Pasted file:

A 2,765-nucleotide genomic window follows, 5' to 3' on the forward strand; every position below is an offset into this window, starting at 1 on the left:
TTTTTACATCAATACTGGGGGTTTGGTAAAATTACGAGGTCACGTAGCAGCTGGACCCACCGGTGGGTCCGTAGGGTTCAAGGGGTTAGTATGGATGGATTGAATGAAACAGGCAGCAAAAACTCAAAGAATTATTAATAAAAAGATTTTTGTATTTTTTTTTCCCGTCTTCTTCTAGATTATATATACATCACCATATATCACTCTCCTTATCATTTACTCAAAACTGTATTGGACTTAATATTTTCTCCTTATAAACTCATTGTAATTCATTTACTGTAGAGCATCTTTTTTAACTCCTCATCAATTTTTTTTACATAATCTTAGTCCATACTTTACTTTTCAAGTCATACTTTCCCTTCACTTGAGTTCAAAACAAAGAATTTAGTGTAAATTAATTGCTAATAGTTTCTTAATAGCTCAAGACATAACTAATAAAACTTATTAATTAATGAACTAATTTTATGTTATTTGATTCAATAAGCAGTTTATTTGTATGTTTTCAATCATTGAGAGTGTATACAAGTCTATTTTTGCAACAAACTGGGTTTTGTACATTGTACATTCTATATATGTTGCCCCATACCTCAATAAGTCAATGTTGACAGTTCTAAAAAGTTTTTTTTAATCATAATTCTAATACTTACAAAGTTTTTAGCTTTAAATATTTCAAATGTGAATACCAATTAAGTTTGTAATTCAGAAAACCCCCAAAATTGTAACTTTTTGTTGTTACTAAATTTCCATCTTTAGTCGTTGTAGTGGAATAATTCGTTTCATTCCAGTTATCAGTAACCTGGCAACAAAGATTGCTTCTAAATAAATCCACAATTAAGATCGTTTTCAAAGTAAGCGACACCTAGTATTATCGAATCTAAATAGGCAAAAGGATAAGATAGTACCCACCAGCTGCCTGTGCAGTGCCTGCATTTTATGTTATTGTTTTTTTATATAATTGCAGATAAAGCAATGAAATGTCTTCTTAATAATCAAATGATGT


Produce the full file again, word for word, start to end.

A 2,765-nucleotide genomic window follows, 5' to 3' on the forward strand; every position below is an offset into this window, starting at 1 on the left:
TTTTTACATCAATACTGGGGGTTTGGTAAAATTACGAGGTCACGTAGCAGCTGGACCCACCGGTGGGTCCGTAGGGTTCAAGGGGTTAGTATGGATGGATTGAATGAAACAGGCAGCAAAAACTCAAAGAATTATTAATAAAAAGATTTTTGTATTTTTTTTTCCCGTCTTCTTCTAGATTATATATACATCACCATATATCACTCTCCTTATCATTTACTCAAAACTGTATTGGACTTAATATTTTCTCCTTATAAACTCATTGTAATTCATTTACTGTAGAGCATCTTTTTTAACTCCTCATCAATTTTTTTTACATAATCTTAGTCCATACTTTACTTTTCAAGTCATACTTTCCCTTCACTTGAGTTCAAAACAAAGAATTTAGTGTAAATTAATTGCTAATAGTTTCTTAATAGCTCAAGACATAACTAATAAAACTTATTAATTAATGAACTAATTTTATGTTATTTGATTCAATAAGCAGTTTATTTGTATGTTTTCAATCATTGAGAGTGTATACAAGTCTATTTTTGCAACAAACTGGGTTTTGTACATTGTACATTCTATATATGTTGCCCCATACCTCAATAAGTCAATGTTGACAGTTCTAAAAAGTTTTTTTTAATCATAATTCTAATACTTACAAAGTTTTTAGCTTTAAATATTTCAAATGTGAATACCAATTAAGTTTGTAATTCAGAAAACCCCCAAAATTGTAACTTTTTGTTGTTACTAAATTTCCATCTTTAGTCGTTGTAGTGGAATAATTCGTTTCATTCCAGTTATCAGTAACCTGGCAACAAAGATTGCTTCTAAATAAATCCACAATTAAGATCGTTTTCAAAGTAAGCGACACCTAGTATTATCGAATCTAAATAGGCAAAAGGATAAGATAGTACCCACCAGCTGCCTGTGCAGTGCCTGCATTTTATGTTATTGTTTTTTTATATAATTGCAGATAAAGCAATGAAATGTCTTCTTAATAATCAAATGATGT